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Respect Yourself: Stax Records and the Soul Explosion Kindle


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Respect Yourself: Stax Records and the Soul Explosion Kindle magazine cover

Another Kindle pass on in the occasional series where the site makes the most out of the amazon "look inside" to provide some heads up reading on both old and new books available on kindle, thanks to member roburt (john s) for highlighting this one

Here's the soul source heads up read...

Respect Yourself: Stax Records and the Soul Explosion

Published: November 12, 2013

Author: Robert Gordon

The story of Stax Records unfolds like a Greek tragedy. A white brother and sister build a monument to racial harmony in blighted south Memphis during the civil rights movement. Their success soon pits the siblings against each other, and the brother abandons his sister for a visionary African-American partner. Under integrated leadership, Stax explodes as a national player until, Icarus-like, the heights they achieve result in their tragic demise. They fall, losing everything, and the sanctuary they created is torn to the ground. A generation later, Stax is rebuilt brick by brick and is once again transforming disenfranchised youth into stellar young musicians.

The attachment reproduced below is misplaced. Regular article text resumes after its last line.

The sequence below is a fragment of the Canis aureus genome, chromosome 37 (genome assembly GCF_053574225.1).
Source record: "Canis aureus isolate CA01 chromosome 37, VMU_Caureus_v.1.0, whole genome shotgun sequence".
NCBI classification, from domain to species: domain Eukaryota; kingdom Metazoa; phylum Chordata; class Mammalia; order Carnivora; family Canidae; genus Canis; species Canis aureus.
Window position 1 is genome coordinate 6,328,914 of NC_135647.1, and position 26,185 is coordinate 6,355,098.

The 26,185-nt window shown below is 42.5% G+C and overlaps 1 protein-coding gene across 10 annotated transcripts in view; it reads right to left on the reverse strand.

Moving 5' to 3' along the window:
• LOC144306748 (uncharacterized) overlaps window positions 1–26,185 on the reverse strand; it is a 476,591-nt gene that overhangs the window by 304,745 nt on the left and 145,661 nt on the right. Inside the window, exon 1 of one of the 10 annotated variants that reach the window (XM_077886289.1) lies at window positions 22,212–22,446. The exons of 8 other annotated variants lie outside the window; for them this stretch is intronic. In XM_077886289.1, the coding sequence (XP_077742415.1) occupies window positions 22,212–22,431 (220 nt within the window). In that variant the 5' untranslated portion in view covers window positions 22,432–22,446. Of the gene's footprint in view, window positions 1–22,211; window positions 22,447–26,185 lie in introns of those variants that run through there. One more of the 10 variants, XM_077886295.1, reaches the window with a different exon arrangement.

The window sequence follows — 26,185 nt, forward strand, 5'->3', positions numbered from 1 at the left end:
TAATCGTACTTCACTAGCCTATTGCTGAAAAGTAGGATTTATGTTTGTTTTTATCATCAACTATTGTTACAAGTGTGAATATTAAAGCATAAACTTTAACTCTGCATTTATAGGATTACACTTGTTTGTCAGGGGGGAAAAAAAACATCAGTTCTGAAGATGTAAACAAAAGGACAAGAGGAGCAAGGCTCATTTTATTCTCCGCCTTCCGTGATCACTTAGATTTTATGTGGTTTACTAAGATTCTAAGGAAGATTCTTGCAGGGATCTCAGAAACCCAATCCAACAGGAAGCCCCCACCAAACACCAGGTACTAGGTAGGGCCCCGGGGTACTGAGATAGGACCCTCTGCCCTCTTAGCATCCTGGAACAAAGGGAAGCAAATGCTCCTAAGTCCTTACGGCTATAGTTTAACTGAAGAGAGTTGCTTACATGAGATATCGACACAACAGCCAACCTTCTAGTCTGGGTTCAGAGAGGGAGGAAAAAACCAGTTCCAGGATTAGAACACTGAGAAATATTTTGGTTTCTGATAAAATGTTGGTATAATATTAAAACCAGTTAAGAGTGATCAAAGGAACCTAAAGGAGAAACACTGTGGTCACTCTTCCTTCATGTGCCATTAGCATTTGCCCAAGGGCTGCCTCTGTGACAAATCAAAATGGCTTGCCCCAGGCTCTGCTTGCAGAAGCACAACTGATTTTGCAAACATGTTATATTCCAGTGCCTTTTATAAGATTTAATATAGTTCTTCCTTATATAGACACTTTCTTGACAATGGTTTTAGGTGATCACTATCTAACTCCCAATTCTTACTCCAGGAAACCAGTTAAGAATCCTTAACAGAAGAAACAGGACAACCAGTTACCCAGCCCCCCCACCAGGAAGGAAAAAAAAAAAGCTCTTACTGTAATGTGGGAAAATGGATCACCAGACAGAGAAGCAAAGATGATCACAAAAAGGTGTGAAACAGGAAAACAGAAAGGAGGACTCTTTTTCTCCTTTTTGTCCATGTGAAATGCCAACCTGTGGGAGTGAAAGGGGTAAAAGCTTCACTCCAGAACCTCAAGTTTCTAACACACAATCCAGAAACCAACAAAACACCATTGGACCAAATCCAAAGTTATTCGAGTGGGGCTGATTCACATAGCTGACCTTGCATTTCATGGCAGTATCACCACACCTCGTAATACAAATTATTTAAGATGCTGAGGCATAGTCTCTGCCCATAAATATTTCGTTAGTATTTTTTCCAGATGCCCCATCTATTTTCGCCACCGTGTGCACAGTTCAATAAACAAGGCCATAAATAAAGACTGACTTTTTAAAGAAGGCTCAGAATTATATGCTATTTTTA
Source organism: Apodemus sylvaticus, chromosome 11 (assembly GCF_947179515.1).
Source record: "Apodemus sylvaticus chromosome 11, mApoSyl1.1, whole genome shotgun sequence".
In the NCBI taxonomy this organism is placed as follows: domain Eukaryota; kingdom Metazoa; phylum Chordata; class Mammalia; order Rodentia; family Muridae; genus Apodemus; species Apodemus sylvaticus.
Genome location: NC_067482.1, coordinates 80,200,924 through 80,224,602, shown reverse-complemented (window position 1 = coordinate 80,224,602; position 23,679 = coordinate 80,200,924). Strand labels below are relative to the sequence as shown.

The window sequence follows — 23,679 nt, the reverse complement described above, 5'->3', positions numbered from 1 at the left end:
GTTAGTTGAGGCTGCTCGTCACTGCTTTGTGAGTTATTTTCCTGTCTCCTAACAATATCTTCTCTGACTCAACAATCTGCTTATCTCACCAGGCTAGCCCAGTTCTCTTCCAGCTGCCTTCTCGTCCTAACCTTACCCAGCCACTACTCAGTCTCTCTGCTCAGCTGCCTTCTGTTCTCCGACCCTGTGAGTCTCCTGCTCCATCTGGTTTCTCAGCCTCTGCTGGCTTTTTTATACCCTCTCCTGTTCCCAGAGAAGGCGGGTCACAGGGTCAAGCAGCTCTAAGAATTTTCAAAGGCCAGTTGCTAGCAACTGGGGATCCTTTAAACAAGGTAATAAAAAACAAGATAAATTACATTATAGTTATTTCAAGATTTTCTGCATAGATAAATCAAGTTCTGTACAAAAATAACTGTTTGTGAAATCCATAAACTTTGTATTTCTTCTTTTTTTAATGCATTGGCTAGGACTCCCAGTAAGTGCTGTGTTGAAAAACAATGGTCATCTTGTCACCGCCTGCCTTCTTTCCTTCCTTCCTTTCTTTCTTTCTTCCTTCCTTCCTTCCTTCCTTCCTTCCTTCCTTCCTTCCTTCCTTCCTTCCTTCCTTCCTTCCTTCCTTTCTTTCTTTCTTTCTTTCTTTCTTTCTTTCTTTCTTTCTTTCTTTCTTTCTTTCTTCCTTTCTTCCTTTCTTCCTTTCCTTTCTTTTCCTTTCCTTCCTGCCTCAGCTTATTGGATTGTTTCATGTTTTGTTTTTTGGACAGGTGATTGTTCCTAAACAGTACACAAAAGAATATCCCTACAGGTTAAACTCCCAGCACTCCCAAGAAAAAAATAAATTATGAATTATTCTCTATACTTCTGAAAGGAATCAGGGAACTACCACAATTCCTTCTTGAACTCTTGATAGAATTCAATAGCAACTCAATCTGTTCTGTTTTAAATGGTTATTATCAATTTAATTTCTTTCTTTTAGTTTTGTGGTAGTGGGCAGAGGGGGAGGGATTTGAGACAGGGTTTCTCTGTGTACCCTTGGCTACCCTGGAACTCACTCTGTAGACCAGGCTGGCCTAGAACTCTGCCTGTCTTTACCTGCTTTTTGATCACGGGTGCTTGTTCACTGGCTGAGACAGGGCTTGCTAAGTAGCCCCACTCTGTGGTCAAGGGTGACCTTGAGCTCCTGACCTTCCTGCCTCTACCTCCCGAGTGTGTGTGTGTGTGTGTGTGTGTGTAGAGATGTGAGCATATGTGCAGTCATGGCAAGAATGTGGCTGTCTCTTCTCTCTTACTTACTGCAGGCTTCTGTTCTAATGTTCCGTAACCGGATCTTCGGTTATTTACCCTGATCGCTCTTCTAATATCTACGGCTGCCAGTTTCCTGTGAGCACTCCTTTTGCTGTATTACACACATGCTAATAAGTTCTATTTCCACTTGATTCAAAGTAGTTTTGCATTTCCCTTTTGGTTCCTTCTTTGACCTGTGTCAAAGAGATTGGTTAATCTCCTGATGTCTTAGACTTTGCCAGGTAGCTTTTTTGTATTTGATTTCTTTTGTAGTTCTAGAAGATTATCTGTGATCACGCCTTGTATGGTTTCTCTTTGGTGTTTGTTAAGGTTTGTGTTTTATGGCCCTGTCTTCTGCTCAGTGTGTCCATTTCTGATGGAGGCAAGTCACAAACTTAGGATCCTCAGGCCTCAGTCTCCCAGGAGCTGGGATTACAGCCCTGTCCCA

Excerpt: Respect Yourself: Stax Records And The Soul Explosion

CUTTING HEADS AND HAIR

1957—1959

Jim Stewart sat in his barber's chair. Jim's hair was short, his face boyish and scrubbed clean. He wore thick-rimmed glasses and a necktie, his jacket on the barber's coat hook. It was 1957 and Jim was twenty-seven years old, working in a bank and taking business classes at night on the GI Bill, with an eye toward becoming a lawyer. He played fiddle in a country swing band on weekends.

Within ten years, this man would be responsible for some of the most soulful, swinging, and hip music ever made. Black people – of which he presently knew approximately none – would be his closest associates. The Beatles, to be unleashed in just a few years, would reach the height of their popularity, and in the thick of Beatlemania, the Beatles would phone Jim Stewart and ask if they could record at his studio. In ten years,

Jim would have a hep goatee and his hair would be much longer than it was before he sat down for this trim. But in this barber's chair, 1957, there was no indication any of that would, or could, happen.





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